(CNN) -- A new study shows capuchin monkeys prefer humans whose behavior mimics theirs, a trait they share with humans, scientists say.
This capuchin monkey lives in the Amazon rain forest of northern Brazil.
Research conducted by the National Institutes of Health in cooperation with two Italian institutions examined how monkeys reacted to two types of humans -- ones who copied their actions and ones who didn't.
"If one person imitates what a monkey does, and the other person does not imitate, the monkey prefers to spend more time in front of the person that imitated them," said Dr. Annika Paukner at the National Institutes of Health offices in Poolesville, Maryland.
Research has shown for some time that humans prefer to interact with others who act like them, and people have a subconscious tendency to imitate others. Paukner told CNN the new study shows it is more than just a human trait.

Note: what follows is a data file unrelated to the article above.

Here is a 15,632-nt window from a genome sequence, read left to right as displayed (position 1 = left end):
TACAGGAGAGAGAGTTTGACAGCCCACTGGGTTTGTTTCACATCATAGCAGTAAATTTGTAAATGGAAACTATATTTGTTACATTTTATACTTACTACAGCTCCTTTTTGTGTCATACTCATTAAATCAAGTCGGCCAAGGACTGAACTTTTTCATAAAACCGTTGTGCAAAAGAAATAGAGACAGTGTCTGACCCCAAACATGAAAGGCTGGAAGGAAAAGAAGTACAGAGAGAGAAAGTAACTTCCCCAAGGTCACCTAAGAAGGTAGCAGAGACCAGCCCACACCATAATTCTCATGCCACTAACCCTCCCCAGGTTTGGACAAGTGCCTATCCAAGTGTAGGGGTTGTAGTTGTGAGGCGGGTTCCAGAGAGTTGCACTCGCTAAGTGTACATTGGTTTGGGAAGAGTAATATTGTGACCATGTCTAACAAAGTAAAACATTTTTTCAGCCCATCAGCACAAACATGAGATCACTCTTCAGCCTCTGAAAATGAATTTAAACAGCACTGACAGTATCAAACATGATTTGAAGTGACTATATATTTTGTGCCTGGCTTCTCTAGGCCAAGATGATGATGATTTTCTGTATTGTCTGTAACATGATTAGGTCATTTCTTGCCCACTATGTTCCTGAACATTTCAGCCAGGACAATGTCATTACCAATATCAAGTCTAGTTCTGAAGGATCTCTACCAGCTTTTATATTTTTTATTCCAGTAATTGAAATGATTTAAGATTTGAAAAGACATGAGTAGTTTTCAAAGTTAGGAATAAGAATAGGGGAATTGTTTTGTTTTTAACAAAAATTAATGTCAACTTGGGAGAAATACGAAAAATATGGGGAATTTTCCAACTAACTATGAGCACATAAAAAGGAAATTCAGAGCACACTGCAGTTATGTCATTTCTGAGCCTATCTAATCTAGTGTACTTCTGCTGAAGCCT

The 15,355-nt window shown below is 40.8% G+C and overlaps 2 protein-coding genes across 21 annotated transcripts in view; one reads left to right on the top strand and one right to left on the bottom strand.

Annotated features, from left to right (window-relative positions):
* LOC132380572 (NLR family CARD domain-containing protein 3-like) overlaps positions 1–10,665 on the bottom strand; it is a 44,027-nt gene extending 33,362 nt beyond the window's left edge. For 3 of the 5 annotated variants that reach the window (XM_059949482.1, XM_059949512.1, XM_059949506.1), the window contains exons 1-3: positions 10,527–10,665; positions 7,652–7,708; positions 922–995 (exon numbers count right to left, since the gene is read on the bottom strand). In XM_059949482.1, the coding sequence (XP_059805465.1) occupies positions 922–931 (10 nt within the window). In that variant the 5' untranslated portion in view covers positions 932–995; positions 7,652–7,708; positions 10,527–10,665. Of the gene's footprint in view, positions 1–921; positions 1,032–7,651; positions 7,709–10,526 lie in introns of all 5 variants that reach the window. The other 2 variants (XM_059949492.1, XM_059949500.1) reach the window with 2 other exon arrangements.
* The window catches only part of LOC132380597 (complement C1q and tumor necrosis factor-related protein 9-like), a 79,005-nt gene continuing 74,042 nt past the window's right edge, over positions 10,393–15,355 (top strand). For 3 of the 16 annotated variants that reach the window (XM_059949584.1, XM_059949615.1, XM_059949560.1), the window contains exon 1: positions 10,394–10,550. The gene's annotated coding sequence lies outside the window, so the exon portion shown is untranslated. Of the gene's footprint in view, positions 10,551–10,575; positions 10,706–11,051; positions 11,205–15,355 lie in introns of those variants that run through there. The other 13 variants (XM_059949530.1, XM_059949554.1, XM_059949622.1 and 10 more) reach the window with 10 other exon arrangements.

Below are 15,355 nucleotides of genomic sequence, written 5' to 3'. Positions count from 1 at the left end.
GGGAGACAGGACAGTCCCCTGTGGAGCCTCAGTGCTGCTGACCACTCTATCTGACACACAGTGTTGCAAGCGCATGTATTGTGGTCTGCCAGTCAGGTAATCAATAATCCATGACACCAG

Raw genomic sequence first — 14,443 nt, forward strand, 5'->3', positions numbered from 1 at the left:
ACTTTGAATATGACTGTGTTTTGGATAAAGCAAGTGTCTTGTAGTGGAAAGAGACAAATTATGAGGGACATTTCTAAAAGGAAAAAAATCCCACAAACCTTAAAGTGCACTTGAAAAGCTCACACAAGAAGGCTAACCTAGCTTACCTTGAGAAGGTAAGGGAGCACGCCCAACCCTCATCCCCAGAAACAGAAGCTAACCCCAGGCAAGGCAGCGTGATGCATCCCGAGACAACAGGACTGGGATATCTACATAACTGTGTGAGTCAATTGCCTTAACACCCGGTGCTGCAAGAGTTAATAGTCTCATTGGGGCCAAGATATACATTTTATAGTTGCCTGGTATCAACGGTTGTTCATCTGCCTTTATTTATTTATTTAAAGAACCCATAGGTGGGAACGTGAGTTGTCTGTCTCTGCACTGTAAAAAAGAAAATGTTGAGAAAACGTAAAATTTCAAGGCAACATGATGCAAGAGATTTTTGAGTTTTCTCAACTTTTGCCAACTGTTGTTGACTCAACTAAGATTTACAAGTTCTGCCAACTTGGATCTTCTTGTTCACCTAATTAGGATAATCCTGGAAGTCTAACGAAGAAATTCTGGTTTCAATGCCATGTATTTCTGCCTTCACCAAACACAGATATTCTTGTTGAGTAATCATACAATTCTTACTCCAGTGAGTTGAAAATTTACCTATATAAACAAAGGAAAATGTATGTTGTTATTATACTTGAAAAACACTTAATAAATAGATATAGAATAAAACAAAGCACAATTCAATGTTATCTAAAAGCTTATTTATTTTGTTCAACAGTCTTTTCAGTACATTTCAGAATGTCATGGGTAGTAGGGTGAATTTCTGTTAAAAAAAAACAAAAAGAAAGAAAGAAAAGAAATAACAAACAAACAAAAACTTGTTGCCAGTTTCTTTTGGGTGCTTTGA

"It's something that's quite old and something very, very basic. It's not just for us sophisticated humans," she said.
In the study, a capuchin monkey was given a wiffle ball and was allowed to interact with a pair of researchers -- one who, using another ball, attempted to mimic the action of the monkey, and one who deliberately acted in a different way.
Monkeys in the study consistently spent more time interacting with the imitators. They also more readily accepted food and trinkets from the mimicking humans, even when the non-imitators offered the same rewards.
According to the report, the new findings indicate an evolutionary link to the way humans form friendships and create social connections. It also eventually may help people who struggle in social situations, including those suffering from autism.
"Observing how imitation promotes bonding in primates may lead to insights in disorders in which imitation and bonding are impaired," Dr. Duane Alexander of the National Institute of Child Health and Human Development said in a written statement.
Autism spectrum disorders are often marked by an inability to recognize and process social cues that are clear to others.
The National Research Council in Rome and the University of Parma conducted the research along with the National Institutes of Health.
The full report appears in this week's edition of the journal Science.